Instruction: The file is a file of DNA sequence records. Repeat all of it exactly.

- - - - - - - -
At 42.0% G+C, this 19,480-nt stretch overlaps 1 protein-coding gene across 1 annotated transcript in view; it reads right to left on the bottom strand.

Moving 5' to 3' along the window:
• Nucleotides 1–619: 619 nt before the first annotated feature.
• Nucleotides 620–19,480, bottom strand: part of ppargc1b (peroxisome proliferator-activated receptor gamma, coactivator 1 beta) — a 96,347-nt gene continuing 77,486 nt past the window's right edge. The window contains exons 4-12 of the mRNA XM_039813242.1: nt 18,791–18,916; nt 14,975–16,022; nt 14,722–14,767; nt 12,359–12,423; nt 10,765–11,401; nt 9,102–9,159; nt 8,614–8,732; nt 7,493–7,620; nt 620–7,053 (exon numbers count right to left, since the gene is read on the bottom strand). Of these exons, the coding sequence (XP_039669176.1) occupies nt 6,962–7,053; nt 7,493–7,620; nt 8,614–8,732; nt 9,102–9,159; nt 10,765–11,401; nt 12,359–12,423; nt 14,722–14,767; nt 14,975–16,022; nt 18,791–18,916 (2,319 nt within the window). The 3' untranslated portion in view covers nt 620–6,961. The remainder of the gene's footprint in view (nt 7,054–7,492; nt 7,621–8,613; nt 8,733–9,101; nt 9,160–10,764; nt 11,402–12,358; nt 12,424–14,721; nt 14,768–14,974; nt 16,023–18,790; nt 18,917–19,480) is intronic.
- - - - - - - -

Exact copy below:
At 42.0% G+C, this 19,480-nt stretch overlaps 1 protein-coding gene across 1 annotated transcript in view; it reads right to left on the bottom strand.

Moving 5' to 3' along the window:
• Nucleotides 1–619: 619 nt before the first annotated feature.
• Nucleotides 620–19,480, bottom strand: part of ppargc1b (peroxisome proliferator-activated receptor gamma, coactivator 1 beta) — a 96,347-nt gene continuing 77,486 nt past the window's right edge. The window contains exons 4-12 of the mRNA XM_039813242.1: nt 18,791–18,916; nt 14,975–16,022; nt 14,722–14,767; nt 12,359–12,423; nt 10,765–11,401; nt 9,102–9,159; nt 8,614–8,732; nt 7,493–7,620; nt 620–7,053 (exon numbers count right to left, since the gene is read on the bottom strand). Of these exons, the coding sequence (XP_039669176.1) occupies nt 6,962–7,053; nt 7,493–7,620; nt 8,614–8,732; nt 9,102–9,159; nt 10,765–11,401; nt 12,359–12,423; nt 14,722–14,767; nt 14,975–16,022; nt 18,791–18,916 (2,319 nt within the window). The 3' untranslated portion in view covers nt 620–6,961. The remainder of the gene's footprint in view (nt 7,054–7,492; nt 7,621–8,613; nt 8,733–9,101; nt 9,160–10,764; nt 11,402–12,358; nt 12,424–14,721; nt 14,768–14,974; nt 16,023–18,790; nt 18,917–19,480) is intronic.